There are all kinds of ways to write a thesis. And thus, there are all kinds of mistakes you can make in the process. Here are some that I have seen:
- Starting too early
- Starting too late
- Not involving your supervisor
- Poor backups
- Delayed referencing
- Not using a reference manager
- Not knowing your word processor
- Poor file nomenclature
Over the years, I’ve helped a lot of people write their thesis. Excuse my voice. I’ve got a bit of a hoarse thrown at the moment. Here are some of the mistakes that I see people make.
The first thing is starting too early. What I mean by that is that people set themselves up to write as they go which is perfect. But the problem is you end up having goals that you can’t achieve. You have these goals of trying to actually write your thesis. Whereas, what you should be trying to do if you’re starting early is to get into the habit of writing and get into the habit of writing well. So, the first mistake is starting too early, and having the wrong goals. The next mistake is starting too late. I think if people think I’ll write my thesis in 3 months which is perfectly doable but the problem is at that stage, you’re probably looking for another job. You’ve got so many other things to do. Whereas, there’s so many things that you can start to do before the last 3 months of your PhD. For example, you can write your lit review. You can bring your methods together. You can do a thesis outline. You can learn how to use the word processors. You want to use and learn how to use a well. You can learn how to use a reference manager. So, all of those things can mean that starting early.
Another problem I see is that people don’t involve their supervisor well enough. So, they tell their supervisor, “Yes, I’m writing up”, and they tell their supervisor perhaps, “This is my broad outline”. But they don’t ask their supervisor well. What do you want to see? How do you want to see drafts? How often do you want to see drafts? What format should they be in? Who should I send my drafts to before I send them to you? All of these things are options that you should be looking at in terms of involving your supervisor, and then ask them how long is it going to take them to review a draft so that you can put that into your timeline. Regularly, I see people not backing up their thesis well enough. If you don’t have your thesis backed up, then I would tell you to go and make sure that you do have a proper backup plan. The easiest thing to do is to talk to your local I.T. department and find out how they encourage you to back up. It should be something based in the cloud, and it should be something that happens automatically. The good thing about using your university to help you is that they will know that they can restore from a backup. There’s no use having a backup if you don’t know you can restore from it. So, if you’re not using your university system, know that you can restore from backup, and please, please, please don’t use things like email or USB disks as your backup plan. Find something else out.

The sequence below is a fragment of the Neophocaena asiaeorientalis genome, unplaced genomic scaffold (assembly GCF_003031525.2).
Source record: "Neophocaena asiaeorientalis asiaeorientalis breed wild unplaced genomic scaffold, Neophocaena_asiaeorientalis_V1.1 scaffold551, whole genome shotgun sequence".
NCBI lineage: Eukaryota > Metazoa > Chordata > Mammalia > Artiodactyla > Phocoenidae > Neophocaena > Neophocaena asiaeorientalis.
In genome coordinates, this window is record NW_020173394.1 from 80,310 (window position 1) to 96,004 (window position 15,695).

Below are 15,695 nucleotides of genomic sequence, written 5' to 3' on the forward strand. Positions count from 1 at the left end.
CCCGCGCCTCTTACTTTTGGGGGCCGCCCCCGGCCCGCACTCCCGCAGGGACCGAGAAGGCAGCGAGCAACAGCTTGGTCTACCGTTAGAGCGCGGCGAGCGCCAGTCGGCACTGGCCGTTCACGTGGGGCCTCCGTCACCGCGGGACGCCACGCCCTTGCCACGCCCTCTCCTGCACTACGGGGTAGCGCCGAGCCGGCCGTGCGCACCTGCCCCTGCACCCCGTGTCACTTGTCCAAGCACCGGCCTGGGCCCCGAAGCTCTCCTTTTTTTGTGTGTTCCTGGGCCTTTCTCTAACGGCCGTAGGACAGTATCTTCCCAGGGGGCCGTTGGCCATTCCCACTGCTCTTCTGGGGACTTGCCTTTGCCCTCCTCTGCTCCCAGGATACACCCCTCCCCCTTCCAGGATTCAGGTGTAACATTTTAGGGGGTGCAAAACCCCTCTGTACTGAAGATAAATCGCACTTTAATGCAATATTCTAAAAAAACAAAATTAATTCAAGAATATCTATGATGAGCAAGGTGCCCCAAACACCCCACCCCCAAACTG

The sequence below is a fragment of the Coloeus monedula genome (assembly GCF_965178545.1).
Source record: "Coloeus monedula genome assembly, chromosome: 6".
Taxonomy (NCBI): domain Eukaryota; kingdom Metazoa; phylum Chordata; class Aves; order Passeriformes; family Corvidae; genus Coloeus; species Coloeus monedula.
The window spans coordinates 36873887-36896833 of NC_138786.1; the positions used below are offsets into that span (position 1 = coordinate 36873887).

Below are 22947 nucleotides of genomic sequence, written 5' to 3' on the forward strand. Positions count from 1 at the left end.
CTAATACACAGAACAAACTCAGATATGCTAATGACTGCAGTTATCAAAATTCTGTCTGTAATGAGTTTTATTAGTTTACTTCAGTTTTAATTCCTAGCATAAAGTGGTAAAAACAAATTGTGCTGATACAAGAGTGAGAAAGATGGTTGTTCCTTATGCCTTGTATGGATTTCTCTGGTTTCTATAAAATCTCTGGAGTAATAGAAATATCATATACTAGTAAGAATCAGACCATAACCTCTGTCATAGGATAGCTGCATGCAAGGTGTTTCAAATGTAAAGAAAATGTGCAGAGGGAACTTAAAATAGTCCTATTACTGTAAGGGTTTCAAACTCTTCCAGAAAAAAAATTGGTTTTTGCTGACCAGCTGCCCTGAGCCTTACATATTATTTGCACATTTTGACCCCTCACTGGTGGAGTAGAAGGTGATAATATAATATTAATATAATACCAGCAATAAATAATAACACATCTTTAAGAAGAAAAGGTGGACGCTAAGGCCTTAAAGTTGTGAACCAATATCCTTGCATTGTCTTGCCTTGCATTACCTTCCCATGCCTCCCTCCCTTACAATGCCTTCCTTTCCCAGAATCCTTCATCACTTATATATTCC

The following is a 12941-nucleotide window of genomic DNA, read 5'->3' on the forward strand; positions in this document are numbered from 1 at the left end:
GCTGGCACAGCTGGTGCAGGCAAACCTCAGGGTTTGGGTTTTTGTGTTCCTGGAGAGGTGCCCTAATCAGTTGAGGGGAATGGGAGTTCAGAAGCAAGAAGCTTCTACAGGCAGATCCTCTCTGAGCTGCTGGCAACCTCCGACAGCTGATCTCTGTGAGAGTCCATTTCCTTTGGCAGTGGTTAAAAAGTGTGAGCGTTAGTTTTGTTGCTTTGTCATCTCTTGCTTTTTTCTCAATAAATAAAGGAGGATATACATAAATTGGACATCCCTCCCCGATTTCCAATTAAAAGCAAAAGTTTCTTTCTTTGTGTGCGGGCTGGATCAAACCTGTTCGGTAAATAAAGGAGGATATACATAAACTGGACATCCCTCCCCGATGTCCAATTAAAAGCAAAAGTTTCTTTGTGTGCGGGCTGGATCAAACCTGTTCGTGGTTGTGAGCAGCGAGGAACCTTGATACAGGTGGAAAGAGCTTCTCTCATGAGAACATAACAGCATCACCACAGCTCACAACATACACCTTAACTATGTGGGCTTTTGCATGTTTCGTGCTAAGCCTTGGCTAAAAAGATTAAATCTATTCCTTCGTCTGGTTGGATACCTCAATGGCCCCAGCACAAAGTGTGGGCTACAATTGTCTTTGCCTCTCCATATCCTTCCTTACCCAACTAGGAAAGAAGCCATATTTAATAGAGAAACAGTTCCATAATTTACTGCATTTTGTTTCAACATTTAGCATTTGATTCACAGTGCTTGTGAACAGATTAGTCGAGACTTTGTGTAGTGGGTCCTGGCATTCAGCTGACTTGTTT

The other thing that I see people do is and this is comes as habits from their supervisor is to not include references as they go. They put in bracket ref, and they put highlight that yellow is like, “I’ll come back and find this”. The problem is you forget your train of thought. You forget what you wanted to do, and you might even find it impossible to find a reference for that section. Instead, I encourage you to one, summarize articles as you read them. And by summarize, I just mean at most a paragraph ideally 2 or 3 sentences, and that’s it. Then when you can look through your summaries, and you can include those as your references.
The other thing you can do is find your actual reference as you go and use a citation manager. If you’re not using a citation manager now, go and find one that works with your word processor, so that you can cite as you write. So, that means you can pop the citation in as you go. There’s no referencing later. You dynamically build your reference list that’s the best way to do it. I’ve already mentioned that you need to know your word processor. Not enough people know how to make their word processes work for them. If you don’t know how to make your word processor work for you, go and find out. Do a short course at your university about your word processor of choice. You need to know things like style sheets, cross referencing, and figure labels. All of those things are really, really important to making sure that you can write your thesis well.
Finally, I see too many people using poor form nomenclature. So, they’ll call their thesis, “thesis draft”, “thesis draft final”, when instead
what you really need to do is have your thesis name, “your name”, and then a then version or “v”, and then a two-digit number like, “01”, “02”. That’ll mean that you can get to a hundred different versions of your thesis. You don’t ever have to think about whether this is the final one. You know that the highest number is the most recent version. So, there you go. Some mistakes that people make, and how you can overcome them when you come to writing your thesis. And once again, thanks for excusing my voice today.